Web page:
Magazine

The Little Machine That Solves a Problem

JVH

Len Kilfoyle talks about his niche – valometers. “They are a revenue control device. Validation stamps carry many problems. Valometers fix those problems.”
Kilfoyle has been a fixture in his part of the parking industry for more than two decades. He is retiring and has sold his business, Valometer Co., based in Woodland Hills, CA. According to Kilfoyle, the little machines that place a validation stamp on tickets provide a high level of control. “Validation stamps, by their very nature, can be a headache for operators and their customers,” he says. “These devices solve a lot of problems.”
“Valometers sit between stickers and a fully automated system. They solve the problem of inventory control and provide a major deterrent to theft,” he says.
“One of the issues with validations is that they can be peeled off the tickets and used on others. If the rate structure is such that a validation “kicks in” for only a certain period, say the first two hours, and after that time is invalid, the stamp is of no value on the ticket. The cashier can then remove the stamp and put it on another unvalidated ticket and keep the revenue from the second ticket.”
“Merchants, the people who provide the validations, have a different issue. Often, many more stamps than necessary will be put on the ticket, or the validation stamps will be handed to the person separately from the ticket, expecting that the parker will put the stamps on the ticket.”
“In the first case, the merchant is using more validations than necessary. In the second case, the possibility of fraud is greatly increased,” Kilfoyle says.
“Plus, validation stamp books can be pricy to have printed, and must be inventoried and secured. After all, validations are like cash. If you have a book of stamps, it’s exactly like having a stack of dollar bills.”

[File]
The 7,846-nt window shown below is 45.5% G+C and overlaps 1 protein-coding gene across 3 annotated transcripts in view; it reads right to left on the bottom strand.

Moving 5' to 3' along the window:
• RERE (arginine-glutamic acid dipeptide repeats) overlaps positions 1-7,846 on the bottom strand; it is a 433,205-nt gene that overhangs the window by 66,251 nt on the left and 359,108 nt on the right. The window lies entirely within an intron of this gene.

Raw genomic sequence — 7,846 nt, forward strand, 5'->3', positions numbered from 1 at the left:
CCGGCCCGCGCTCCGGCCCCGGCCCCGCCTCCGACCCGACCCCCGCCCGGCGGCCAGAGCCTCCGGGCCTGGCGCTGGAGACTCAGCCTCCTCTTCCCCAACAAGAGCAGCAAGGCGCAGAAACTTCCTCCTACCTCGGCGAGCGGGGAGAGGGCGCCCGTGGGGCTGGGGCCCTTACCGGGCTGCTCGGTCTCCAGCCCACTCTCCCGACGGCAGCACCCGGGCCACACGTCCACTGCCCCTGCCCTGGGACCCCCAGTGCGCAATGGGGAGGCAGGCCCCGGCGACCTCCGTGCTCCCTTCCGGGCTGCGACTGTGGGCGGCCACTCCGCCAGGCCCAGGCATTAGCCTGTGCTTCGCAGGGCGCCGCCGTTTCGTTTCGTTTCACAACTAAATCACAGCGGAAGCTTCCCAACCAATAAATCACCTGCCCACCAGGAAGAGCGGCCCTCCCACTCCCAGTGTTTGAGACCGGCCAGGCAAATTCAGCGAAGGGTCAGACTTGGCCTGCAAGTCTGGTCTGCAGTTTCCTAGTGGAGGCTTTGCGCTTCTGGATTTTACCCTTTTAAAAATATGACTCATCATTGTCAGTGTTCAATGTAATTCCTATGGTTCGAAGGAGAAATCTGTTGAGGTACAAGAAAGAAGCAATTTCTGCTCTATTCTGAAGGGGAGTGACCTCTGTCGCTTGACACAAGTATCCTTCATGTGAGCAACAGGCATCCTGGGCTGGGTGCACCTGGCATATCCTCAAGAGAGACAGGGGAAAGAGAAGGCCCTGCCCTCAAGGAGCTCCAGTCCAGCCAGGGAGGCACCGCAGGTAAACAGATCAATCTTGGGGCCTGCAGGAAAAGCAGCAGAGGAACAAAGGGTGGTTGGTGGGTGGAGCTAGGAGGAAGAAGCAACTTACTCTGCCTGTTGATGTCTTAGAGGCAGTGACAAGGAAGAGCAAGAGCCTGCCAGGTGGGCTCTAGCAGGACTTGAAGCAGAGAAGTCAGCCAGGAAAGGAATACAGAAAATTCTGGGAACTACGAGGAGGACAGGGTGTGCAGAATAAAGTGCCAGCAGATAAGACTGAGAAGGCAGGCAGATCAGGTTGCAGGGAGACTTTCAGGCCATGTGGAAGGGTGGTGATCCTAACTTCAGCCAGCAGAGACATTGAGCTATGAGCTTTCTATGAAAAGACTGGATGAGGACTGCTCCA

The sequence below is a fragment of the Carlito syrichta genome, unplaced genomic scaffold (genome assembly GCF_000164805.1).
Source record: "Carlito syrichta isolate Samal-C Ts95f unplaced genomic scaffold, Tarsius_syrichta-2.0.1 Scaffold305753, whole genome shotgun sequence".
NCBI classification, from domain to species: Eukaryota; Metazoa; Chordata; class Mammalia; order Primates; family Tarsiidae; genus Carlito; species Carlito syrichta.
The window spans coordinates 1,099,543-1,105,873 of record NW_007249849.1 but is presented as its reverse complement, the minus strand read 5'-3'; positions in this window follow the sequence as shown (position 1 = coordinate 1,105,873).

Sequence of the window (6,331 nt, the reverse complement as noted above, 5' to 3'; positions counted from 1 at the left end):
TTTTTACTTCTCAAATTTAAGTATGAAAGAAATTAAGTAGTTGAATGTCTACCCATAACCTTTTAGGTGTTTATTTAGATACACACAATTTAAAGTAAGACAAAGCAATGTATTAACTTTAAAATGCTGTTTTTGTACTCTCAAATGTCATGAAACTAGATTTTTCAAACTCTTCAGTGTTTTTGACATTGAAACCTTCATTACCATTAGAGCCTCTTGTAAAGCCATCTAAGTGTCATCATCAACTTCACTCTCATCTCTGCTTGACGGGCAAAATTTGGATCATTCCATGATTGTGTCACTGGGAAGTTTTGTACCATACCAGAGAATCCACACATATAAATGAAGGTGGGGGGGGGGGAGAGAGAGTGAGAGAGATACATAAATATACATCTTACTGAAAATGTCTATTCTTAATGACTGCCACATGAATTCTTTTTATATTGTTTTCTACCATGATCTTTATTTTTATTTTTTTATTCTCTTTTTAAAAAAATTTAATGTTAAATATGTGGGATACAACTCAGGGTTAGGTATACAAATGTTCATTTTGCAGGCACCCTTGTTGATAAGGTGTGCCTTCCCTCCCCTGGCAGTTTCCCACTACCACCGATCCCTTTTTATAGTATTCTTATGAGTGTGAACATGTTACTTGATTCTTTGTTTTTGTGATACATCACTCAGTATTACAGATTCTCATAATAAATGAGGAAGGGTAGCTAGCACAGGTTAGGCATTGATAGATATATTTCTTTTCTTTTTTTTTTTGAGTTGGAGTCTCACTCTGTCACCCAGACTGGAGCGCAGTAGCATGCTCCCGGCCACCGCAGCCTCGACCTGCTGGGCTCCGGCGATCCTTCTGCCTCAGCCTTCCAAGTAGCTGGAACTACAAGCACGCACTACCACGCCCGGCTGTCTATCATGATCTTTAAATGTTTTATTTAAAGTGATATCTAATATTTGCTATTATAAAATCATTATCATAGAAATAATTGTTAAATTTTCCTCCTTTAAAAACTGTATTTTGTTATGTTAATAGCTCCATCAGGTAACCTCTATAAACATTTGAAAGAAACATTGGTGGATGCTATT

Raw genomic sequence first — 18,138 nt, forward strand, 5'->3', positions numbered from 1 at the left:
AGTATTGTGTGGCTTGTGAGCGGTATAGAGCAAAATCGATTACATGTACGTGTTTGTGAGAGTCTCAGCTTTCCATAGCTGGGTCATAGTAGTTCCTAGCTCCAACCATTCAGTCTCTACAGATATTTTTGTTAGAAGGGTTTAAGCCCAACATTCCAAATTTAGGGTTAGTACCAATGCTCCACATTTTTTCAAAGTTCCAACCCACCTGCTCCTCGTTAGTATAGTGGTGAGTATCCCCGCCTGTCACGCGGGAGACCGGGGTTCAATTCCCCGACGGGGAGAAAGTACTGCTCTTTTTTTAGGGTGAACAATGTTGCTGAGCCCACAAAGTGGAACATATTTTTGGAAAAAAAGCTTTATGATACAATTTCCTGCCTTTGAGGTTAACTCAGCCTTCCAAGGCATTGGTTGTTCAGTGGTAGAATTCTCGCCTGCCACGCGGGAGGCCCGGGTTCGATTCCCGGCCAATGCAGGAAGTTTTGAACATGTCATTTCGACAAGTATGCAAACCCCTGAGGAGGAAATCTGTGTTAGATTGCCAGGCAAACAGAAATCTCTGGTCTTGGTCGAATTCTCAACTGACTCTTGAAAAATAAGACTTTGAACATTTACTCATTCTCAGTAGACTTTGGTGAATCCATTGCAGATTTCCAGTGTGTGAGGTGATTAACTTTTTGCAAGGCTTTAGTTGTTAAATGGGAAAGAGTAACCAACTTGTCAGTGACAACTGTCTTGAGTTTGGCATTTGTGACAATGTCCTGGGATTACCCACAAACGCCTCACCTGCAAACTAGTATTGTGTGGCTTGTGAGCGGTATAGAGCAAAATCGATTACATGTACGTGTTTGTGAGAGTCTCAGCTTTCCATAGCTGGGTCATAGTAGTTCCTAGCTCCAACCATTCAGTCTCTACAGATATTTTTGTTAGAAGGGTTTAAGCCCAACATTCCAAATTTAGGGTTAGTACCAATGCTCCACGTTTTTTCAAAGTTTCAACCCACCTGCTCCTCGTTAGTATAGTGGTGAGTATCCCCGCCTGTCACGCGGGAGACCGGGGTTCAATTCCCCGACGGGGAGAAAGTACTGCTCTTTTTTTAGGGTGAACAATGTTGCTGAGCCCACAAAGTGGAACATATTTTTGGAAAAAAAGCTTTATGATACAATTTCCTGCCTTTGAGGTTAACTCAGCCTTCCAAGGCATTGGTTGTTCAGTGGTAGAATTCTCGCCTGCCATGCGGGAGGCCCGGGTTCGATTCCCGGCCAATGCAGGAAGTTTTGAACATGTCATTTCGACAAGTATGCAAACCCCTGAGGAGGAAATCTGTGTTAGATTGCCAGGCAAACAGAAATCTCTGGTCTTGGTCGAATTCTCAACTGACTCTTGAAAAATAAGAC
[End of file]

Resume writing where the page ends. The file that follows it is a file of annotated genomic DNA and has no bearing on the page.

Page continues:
Valometers have changed over the years. The Valometer Co. has placed more than 2,000 machines with 300 individual customers. Kilfoyle says only one other company manufactures such machines. “I don’t see them too much in the market any more. We have the name, and we have the market.”
The technology of how imprinting devices work is evolving. Norma A. Benavides, the new owner of Valometer, says that it is looking at technology changes.
“The current method is a good, solid, proven technology. However, it allows only a single type of imprint per machine. We see a need to look at placing a printer in the Valometer so that other types of imprints can be added, including bar codes and special messages.”
“We have some R and D to do. Len had been working in that area prior to his retirement,” says Benavides, who came into the parking industry as a mystery shopper working for Southern California parking operators. “I see a large market not only for our existing product, but for an expanded line as well.”
According to Kilfoyle, the machines solve another problem for the parking operator. “The merchant can either purchase validations in advance or be billed on a monthly basis. In the first case, the machines have an up-down counter. The counter is set with the number of validations purchased. When it reaches “0,” it shuts off until refilled.”
With monthly billing, the operator goes to the merchant and takes a reading off the counter and invoices appropriately. “There is no supply of stamps to inventory and secure. No additional costs after the cost of the machine.
“The valometer also can put the merchant’s name on the stamp. This provides a bit of PR and gives another cross-check as to who has validated the ticket.”
Kilfoyle notes that these machines also give the operator an opportunity to meet and get to know the merchants. “Too often the operator deals with the complex owner, but not the individual merchants. Stamps are often picked up by a clerk in the operator’s office. With a Valometer, the operator goes to the merchant and can get to know this second tier of customer.”
“The operators would spread the word throughout their company and orders would come in. Norma just got a call from a garage manager in Florida. She had a problem. She had discovered that some of her validation stamp inventory was missing.
She discussed it with her boss, and he recommended a valometer.”
Benavides told PT that she would be bringing her marketing background to her new company. “Word of mouth and direct mail have worked well, but I think we will be doing a bit more outreach to potential customers.”

Contact Benavides at www.valometer.com.

Article Abstract from April, 2007




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